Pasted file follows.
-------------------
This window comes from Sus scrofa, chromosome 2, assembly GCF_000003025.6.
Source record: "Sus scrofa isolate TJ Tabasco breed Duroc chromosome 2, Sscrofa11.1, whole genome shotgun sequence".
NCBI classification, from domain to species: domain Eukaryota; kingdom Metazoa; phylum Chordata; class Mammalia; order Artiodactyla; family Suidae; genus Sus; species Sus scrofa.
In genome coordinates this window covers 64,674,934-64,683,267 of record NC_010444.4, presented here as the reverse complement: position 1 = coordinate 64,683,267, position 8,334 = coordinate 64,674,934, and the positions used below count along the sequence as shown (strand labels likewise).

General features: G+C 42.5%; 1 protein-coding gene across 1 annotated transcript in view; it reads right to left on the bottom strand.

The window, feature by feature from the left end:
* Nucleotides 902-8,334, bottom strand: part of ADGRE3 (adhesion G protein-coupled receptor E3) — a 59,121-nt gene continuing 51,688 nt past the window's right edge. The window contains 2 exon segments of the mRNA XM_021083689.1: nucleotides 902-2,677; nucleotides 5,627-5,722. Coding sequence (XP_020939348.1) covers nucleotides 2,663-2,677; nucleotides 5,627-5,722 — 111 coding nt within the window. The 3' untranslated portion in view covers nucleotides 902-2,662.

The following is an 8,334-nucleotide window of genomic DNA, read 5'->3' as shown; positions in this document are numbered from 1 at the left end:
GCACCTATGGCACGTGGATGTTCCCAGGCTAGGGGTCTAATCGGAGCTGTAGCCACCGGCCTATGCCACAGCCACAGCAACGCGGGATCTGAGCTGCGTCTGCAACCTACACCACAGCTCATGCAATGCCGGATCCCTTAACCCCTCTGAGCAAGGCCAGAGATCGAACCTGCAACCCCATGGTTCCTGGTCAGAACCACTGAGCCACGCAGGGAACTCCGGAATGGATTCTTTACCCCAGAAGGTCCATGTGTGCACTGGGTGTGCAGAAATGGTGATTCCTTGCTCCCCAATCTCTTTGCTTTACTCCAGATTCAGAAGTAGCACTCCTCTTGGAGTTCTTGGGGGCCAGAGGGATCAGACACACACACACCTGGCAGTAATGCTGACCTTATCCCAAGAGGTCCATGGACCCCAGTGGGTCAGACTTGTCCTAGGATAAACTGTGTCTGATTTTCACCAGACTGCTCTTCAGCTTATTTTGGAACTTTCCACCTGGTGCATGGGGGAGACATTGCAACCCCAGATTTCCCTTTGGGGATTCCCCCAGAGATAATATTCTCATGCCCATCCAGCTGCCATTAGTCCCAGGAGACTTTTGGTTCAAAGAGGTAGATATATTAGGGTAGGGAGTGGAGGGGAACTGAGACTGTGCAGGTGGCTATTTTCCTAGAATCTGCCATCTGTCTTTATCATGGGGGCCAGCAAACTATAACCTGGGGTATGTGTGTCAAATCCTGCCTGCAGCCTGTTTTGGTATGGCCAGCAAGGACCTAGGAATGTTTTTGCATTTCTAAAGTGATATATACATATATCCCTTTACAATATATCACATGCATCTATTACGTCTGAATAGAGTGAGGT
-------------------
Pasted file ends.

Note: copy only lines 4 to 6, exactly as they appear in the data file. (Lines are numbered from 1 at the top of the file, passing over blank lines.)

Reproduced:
In genome coordinates this window covers 64,674,934-64,683,267 of record NC_010444.4, presented here as the reverse complement: position 1 = coordinate 64,683,267, position 8,334 = coordinate 64,674,934, and the positions used below count along the sequence as shown (strand labels likewise).

General features: G+C 42.5%; 1 protein-coding gene across 1 annotated transcript in view; it reads right to left on the bottom strand.

The window, feature by feature from the left end: